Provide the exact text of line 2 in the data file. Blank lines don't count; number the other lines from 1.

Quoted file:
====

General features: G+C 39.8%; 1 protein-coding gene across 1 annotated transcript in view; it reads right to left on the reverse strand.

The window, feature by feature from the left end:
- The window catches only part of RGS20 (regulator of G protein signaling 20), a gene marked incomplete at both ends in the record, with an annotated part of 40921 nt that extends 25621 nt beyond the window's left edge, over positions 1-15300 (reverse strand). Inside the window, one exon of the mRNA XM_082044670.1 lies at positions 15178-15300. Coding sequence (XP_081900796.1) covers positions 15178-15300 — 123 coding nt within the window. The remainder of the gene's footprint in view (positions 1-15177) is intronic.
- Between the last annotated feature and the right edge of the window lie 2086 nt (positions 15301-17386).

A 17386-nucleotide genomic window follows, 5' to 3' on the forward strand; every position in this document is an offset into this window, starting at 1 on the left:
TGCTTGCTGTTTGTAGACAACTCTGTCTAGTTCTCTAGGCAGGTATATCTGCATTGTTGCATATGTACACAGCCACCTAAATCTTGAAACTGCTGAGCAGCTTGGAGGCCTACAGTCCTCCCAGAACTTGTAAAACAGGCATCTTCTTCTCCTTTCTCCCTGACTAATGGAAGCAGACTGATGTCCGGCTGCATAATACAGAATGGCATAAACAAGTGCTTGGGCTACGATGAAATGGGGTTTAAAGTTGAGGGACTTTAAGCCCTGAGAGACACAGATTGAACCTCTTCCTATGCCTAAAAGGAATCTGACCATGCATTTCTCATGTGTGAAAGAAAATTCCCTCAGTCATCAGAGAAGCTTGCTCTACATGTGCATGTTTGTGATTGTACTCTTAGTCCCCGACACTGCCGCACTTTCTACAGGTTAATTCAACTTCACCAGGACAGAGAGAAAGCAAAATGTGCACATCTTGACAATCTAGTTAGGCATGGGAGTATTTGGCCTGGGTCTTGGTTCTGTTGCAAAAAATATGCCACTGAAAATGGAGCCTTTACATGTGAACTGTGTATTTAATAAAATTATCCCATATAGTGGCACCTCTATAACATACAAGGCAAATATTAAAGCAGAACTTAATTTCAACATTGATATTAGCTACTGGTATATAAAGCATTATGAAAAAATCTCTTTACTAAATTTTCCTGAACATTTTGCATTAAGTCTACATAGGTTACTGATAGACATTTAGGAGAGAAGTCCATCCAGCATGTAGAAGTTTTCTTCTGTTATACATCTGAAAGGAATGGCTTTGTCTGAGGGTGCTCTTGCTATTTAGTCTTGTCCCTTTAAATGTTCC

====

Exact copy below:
The window, feature by feature from the left end: